Exploiting Gauge Freedom for Quantum Predictions
John Joseph Carrasco
Stanford Institute for Theoretical Physics
Wed, Sep. 24th 2014, 14:15-15:15
Salle Claude Itzykson, Bât. 774, Orme des Merisiers
By establishing the probabilities of scattering events, quantum field theories realize predictions for our most ambitious and reaching high-energy experiments. Yet the sector of the Standard Model describing the strong force has largely been resistant to calculation using Feynman diagrams for all but the most simple processes, even with our biggest arrays of computers running months to years at a time. Textbook approaches simply collapse under the weight of a redundancy dragged throughout. These complications in quantum gauge theories presage a far greater explosion of terms in applying standard methods to quantum gravity calculations -- calculations at the heart of some of our most fundamental questions. Yet, when carried out, the end results are incredibly compact. After all, scattering within gauge and gravity theories should represent nature's most perfect microscopic encoding of state evolution -- governed as they are by simple ideas of symmetry. Indeed, recent exploration organized around manifestly physical information has uncovered not only remarkable simplicity, but surprisingly good high-energy behavior of gravitational interaction. I will discuss many of these developments, emphasizing concrete results, driving ideas, and future directions.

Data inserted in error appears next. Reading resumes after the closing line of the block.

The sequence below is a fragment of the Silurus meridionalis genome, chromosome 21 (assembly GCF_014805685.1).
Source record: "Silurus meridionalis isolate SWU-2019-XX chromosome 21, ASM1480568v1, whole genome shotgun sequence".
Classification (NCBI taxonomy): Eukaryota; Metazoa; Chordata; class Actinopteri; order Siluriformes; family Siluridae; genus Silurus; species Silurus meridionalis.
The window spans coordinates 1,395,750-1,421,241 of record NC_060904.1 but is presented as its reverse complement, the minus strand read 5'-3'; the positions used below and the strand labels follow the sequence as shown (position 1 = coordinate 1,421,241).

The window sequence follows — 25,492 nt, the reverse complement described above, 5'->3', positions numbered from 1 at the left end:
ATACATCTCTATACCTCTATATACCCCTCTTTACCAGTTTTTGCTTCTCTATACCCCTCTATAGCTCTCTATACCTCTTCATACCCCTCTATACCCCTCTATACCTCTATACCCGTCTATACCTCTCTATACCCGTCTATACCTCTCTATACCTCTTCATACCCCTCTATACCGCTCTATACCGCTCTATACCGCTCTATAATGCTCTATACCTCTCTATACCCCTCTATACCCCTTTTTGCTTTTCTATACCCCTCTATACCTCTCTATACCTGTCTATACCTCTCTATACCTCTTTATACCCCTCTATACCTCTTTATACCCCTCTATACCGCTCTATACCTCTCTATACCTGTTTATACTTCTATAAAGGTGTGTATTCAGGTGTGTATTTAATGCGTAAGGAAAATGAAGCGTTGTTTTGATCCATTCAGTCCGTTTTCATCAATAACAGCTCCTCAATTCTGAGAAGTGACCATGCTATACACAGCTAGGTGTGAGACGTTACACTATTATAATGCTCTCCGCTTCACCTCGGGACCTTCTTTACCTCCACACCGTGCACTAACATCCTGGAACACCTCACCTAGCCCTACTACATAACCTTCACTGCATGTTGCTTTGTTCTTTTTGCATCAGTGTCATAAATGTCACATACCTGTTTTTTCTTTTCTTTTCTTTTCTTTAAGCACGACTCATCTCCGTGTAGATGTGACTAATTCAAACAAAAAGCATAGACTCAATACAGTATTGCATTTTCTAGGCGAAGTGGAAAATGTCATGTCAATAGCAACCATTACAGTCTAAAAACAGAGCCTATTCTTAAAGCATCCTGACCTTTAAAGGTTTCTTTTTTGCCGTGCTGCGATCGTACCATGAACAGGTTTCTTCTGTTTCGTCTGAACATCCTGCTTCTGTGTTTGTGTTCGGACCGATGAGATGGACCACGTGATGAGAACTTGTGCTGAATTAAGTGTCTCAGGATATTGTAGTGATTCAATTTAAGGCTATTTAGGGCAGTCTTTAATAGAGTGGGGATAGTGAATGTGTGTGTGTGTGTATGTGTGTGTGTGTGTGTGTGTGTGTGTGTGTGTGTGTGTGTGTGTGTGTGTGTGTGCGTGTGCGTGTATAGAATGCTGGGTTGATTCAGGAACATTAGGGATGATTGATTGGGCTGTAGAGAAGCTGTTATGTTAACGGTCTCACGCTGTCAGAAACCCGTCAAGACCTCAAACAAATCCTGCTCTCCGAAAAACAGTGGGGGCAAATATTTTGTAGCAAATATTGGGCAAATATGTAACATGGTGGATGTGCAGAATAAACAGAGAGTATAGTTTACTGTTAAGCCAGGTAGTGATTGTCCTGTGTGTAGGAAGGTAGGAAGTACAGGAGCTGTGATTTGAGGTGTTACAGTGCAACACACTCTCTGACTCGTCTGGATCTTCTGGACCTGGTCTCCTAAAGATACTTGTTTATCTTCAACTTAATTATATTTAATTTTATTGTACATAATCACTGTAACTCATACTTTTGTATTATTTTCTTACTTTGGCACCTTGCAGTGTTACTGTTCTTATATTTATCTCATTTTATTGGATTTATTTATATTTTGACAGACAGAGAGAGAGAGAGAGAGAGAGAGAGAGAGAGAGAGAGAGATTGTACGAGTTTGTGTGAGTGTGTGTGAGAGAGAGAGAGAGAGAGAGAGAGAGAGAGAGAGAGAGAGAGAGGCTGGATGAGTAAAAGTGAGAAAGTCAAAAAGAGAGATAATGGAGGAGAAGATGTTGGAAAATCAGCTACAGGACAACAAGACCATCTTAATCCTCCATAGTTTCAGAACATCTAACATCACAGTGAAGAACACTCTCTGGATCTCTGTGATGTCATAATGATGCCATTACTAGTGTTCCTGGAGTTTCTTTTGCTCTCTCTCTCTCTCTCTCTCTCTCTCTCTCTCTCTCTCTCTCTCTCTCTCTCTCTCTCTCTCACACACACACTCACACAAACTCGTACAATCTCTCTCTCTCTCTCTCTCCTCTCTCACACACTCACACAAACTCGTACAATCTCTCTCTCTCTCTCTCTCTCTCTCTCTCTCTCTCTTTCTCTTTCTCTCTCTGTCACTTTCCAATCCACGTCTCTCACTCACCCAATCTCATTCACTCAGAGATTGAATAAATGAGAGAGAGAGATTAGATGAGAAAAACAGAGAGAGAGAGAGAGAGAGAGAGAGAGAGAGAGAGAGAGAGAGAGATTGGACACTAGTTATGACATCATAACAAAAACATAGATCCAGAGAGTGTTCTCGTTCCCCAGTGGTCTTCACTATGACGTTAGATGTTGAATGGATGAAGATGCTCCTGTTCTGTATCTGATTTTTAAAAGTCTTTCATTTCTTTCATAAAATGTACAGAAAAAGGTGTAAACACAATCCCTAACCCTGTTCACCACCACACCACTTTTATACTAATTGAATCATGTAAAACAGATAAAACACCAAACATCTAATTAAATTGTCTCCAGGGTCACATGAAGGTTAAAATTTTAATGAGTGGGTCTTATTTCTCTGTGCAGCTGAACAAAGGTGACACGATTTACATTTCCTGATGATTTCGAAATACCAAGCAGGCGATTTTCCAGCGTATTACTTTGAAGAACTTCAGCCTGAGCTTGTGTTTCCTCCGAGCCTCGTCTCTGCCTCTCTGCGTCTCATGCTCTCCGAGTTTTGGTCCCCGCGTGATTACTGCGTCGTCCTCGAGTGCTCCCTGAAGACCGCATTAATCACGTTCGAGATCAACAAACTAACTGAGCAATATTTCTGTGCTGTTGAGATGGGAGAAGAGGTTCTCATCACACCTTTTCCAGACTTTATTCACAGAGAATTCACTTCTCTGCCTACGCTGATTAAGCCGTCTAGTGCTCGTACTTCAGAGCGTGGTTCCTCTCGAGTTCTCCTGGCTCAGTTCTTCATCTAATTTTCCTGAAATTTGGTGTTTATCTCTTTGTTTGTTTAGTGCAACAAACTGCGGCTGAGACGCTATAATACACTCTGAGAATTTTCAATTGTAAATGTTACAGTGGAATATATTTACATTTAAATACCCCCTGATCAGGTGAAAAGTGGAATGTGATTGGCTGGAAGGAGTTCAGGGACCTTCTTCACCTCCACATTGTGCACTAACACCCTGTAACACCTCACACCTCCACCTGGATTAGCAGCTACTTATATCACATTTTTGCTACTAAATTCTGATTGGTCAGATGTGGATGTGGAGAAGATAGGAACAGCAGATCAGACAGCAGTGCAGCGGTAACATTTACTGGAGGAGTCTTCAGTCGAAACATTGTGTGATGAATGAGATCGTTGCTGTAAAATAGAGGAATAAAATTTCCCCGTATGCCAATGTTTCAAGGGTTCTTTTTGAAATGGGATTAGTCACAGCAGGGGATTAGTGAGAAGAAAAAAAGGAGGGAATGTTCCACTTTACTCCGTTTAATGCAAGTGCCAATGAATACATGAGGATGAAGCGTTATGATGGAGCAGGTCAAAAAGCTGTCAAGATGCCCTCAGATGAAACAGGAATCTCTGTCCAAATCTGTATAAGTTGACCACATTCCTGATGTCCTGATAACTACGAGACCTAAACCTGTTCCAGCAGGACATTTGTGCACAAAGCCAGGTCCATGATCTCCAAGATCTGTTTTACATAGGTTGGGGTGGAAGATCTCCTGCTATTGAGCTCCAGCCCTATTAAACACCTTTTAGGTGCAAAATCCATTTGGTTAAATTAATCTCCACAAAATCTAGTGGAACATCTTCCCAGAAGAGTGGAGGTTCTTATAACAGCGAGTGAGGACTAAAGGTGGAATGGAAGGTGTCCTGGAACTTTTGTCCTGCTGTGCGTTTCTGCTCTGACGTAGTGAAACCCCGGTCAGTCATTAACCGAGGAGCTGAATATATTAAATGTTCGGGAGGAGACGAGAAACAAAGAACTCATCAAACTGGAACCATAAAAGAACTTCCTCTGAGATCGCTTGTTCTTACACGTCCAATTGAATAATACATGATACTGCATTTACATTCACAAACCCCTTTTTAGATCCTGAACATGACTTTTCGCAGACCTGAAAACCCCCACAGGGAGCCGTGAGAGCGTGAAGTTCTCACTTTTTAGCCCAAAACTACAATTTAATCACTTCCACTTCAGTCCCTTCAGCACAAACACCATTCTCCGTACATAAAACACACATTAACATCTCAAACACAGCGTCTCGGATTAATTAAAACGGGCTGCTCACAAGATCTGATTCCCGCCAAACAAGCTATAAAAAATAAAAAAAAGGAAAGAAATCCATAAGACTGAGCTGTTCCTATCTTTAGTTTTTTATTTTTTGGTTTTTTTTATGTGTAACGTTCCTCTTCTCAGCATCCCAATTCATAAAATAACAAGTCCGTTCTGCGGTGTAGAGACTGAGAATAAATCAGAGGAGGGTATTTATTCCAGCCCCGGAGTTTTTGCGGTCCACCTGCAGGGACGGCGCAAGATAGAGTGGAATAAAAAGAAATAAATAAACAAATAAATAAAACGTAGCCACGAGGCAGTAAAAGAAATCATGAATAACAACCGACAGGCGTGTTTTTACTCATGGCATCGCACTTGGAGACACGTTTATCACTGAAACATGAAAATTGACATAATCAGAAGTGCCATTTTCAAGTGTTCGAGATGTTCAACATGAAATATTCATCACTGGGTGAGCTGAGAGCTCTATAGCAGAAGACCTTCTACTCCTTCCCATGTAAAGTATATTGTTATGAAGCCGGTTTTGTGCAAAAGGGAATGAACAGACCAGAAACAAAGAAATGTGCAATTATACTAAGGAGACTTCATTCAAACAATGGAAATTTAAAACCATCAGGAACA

Contact : ccaprini


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